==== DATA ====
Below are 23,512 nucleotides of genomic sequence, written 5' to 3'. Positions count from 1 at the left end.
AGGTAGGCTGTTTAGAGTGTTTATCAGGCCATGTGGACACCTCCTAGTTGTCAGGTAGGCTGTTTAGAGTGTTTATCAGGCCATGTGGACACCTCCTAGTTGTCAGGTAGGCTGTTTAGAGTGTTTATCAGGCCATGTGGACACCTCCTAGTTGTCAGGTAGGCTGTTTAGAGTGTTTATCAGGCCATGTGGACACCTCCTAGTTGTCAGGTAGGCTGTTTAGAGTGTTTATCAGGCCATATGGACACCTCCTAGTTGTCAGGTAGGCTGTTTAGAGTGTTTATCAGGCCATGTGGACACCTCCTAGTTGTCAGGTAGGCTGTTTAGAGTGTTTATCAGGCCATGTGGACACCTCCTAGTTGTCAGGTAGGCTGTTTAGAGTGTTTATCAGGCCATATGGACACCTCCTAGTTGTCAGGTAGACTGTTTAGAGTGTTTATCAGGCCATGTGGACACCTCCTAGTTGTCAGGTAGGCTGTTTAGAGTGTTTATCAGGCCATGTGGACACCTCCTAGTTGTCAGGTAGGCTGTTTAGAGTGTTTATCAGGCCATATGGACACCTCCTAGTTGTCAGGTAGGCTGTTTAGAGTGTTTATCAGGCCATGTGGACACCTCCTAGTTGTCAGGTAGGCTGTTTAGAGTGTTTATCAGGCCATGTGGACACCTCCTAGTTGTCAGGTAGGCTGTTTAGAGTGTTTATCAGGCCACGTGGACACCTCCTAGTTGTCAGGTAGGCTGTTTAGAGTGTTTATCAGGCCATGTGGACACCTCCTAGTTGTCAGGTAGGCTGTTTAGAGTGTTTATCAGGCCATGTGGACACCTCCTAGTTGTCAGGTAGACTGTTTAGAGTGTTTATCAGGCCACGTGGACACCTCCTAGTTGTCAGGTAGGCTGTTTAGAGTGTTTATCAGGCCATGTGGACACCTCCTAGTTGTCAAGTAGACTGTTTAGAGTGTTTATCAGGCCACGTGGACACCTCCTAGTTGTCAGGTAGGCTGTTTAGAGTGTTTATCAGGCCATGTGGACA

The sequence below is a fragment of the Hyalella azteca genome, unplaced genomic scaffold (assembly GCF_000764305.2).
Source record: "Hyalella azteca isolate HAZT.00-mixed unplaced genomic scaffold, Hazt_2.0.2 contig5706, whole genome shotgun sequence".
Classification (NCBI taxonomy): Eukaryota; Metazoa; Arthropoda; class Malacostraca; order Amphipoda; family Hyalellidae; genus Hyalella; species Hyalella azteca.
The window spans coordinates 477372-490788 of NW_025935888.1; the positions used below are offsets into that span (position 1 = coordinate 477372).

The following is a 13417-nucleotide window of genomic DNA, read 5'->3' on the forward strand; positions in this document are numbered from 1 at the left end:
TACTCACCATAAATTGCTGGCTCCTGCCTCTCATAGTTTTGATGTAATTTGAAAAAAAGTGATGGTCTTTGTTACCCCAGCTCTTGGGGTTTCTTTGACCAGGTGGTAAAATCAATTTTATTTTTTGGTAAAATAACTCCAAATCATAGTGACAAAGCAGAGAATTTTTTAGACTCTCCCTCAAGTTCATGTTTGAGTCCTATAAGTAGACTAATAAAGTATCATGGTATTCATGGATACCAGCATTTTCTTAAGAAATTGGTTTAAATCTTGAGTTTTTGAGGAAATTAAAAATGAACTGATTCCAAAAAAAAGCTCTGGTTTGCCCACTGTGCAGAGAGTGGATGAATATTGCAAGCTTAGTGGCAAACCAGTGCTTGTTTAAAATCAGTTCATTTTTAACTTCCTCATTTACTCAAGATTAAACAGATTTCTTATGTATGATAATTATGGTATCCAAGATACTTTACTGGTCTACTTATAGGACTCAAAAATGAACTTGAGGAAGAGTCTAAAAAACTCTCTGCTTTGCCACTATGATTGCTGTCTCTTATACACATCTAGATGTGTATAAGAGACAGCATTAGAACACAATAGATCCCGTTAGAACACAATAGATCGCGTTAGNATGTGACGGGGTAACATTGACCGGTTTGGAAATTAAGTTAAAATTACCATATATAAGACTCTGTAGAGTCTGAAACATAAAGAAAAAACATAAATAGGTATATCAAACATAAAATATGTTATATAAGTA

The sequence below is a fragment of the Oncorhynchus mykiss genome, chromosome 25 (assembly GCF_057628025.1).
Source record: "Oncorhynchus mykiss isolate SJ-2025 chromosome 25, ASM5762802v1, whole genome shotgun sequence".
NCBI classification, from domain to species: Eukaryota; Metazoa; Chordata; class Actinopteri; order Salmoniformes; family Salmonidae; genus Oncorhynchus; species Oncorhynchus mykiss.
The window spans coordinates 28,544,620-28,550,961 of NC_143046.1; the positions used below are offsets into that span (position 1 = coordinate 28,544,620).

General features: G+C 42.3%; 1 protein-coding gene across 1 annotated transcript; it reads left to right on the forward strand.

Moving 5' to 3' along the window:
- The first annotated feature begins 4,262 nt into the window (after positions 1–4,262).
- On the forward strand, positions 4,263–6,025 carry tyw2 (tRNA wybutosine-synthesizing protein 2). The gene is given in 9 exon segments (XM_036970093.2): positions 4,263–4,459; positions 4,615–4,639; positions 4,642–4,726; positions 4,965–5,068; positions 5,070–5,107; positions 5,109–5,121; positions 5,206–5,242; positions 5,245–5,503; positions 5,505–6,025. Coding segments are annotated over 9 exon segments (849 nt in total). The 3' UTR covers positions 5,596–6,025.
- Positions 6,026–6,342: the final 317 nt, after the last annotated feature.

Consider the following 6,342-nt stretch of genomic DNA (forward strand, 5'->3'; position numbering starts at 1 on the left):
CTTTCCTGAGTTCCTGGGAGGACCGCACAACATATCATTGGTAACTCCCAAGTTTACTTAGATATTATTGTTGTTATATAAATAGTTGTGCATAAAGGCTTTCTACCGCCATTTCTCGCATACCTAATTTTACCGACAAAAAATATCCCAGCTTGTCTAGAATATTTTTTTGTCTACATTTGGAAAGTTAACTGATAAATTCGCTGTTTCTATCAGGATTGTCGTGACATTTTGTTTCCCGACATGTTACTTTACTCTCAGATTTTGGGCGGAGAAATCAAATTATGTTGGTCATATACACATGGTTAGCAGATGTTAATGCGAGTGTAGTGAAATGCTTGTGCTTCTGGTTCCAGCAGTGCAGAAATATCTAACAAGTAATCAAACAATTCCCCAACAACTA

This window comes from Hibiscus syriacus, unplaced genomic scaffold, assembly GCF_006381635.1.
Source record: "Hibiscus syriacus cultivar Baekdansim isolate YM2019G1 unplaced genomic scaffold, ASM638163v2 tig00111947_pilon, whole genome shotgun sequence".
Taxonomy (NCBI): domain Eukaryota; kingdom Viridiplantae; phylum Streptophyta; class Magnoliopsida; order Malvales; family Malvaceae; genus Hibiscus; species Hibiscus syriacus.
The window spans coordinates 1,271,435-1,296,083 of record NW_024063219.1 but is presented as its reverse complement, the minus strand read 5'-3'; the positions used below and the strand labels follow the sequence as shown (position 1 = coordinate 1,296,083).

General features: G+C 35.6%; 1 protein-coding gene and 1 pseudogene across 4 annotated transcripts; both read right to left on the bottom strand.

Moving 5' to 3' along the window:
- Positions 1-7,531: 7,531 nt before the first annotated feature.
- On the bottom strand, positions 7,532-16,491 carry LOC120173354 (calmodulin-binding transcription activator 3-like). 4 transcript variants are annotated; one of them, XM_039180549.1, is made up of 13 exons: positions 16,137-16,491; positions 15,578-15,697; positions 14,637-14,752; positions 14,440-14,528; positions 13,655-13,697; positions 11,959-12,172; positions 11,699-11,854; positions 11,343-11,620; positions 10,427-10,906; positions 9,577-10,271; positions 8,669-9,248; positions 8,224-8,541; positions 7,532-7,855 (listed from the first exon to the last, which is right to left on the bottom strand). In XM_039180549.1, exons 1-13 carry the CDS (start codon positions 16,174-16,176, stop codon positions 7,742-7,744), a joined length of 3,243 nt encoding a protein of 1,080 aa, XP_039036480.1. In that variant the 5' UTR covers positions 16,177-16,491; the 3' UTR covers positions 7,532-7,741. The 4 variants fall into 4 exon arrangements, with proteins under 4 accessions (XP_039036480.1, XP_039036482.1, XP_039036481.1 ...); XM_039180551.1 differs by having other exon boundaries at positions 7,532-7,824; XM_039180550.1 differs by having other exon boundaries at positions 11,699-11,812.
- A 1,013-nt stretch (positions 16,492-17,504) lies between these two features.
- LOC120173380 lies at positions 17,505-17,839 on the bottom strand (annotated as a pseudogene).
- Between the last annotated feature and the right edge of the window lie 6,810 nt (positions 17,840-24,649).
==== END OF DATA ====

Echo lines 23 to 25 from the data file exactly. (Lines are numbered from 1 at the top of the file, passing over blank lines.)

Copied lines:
The window spans coordinates 1,271,435-1,296,083 of record NW_024063219.1 but is presented as its reverse complement, the minus strand read 5'-3'; the positions used below and the strand labels follow the sequence as shown (position 1 = coordinate 1,296,083).

General features: G+C 35.6%; 1 protein-coding gene and 1 pseudogene across 4 annotated transcripts; both read right to left on the bottom strand.

Moving 5' to 3' along the window: